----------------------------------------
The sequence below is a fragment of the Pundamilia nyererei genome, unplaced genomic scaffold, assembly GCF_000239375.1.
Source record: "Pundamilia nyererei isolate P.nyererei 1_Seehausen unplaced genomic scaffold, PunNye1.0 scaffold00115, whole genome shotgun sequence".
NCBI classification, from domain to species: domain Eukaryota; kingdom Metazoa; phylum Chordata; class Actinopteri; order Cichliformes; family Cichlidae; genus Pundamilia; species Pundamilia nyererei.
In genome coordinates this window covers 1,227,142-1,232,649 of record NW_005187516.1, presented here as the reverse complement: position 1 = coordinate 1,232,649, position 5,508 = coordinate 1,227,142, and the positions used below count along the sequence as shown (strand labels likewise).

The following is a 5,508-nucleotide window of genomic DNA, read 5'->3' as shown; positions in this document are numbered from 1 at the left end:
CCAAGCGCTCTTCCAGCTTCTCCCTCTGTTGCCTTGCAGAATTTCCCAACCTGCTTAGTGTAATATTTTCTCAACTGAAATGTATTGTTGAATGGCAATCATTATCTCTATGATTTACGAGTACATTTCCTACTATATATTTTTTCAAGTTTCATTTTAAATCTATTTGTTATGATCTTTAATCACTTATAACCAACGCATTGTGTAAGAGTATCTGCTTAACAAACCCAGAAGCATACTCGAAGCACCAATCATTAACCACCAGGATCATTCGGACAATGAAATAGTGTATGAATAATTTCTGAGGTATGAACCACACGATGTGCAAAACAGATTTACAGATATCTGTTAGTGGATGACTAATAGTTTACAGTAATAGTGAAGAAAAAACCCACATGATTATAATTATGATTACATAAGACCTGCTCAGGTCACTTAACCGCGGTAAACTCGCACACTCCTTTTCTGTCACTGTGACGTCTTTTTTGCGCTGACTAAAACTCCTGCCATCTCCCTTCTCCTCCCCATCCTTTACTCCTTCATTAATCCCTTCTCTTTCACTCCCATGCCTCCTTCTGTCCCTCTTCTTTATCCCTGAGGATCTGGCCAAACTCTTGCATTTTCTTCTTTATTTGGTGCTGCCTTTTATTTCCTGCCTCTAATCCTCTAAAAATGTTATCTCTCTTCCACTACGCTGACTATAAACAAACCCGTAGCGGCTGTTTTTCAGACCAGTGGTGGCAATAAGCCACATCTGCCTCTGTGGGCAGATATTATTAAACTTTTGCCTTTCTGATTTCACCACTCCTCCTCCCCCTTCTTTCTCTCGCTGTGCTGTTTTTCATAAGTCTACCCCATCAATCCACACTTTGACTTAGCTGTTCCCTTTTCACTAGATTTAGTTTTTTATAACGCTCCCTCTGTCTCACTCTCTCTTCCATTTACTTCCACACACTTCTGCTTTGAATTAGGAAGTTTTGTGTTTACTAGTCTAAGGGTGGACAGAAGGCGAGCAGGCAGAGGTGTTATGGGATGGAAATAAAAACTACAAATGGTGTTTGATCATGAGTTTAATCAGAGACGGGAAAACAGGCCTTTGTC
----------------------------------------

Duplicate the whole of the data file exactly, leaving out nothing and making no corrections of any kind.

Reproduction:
The sequence below is a fragment of the Pundamilia nyererei genome, unplaced genomic scaffold, assembly GCF_000239375.1.
Source record: "Pundamilia nyererei isolate P.nyererei 1_Seehausen unplaced genomic scaffold, PunNye1.0 scaffold00115, whole genome shotgun sequence".
NCBI classification, from domain to species: domain Eukaryota; kingdom Metazoa; phylum Chordata; class Actinopteri; order Cichliformes; family Cichlidae; genus Pundamilia; species Pundamilia nyererei.
In genome coordinates this window covers 1,227,142-1,232,649 of record NW_005187516.1, presented here as the reverse complement: position 1 = coordinate 1,232,649, position 5,508 = coordinate 1,227,142, and the positions used below count along the sequence as shown (strand labels likewise).

The following is a 5,508-nucleotide window of genomic DNA, read 5'->3' as shown; positions in this document are numbered from 1 at the left end:
CCAAGCGCTCTTCCAGCTTCTCCCTCTGTTGCCTTGCAGAATTTCCCAACCTGCTTAGTGTAATATTTTCTCAACTGAAATGTATTGTTGAATGGCAATCATTATCTCTATGATTTACGAGTACATTTCCTACTATATATTTTTTCAAGTTTCATTTTAAATCTATTTGTTATGATCTTTAATCACTTATAACCAACGCATTGTGTAAGAGTATCTGCTTAACAAACCCAGAAGCATACTCGAAGCACCAATCATTAACCACCAGGATCATTCGGACAATGAAATAGTGTATGAATAATTTCTGAGGTATGAACCACACGATGTGCAAAACAGATTTACAGATATCTGTTAGTGGATGACTAATAGTTTACAGTAATAGTGAAGAAAAAACCCACATGATTATAATTATGATTACATAAGACCTGCTCAGGTCACTTAACCGCGGTAAACTCGCACACTCCTTTTCTGTCACTGTGACGTCTTTTTTGCGCTGACTAAAACTCCTGCCATCTCCCTTCTCCTCCCCATCCTTTACTCCTTCATTAATCCCTTCTCTTTCACTCCCATGCCTCCTTCTGTCCCTCTTCTTTATCCCTGAGGATCTGGCCAAACTCTTGCATTTTCTTCTTTATTTGGTGCTGCCTTTTATTTCCTGCCTCTAATCCTCTAAAAATGTTATCTCTCTTCCACTACGCTGACTATAAACAAACCCGTAGCGGCTGTTTTTCAGACCAGTGGTGGCAATAAGCCACATCTGCCTCTGTGGGCAGATATTATTAAACTTTTGCCTTTCTGATTTCACCACTCCTCCTCCCCCTTCTTTCTCTCGCTGTGCTGTTTTTCATAAGTCTACCCCATCAATCCACACTTTGACTTAGCTGTTCCCTTTTCACTAGATTTAGTTTTTTATAACGCTCCCTCTGTCTCACTCTCTCTTCCATTTACTTCCACACACTTCTGCTTTGAATTAGGAAGTTTTGTGTTTACTAGTCTAAGGGTGGACAGAAGGCGAGCAGGCAGAGGTGTTATGGGATGGAAATAAAAACTACAAATGGTGTTTGATCATGAGTTTAATCAGAGACGGGAAAACAGGCCTTTGTC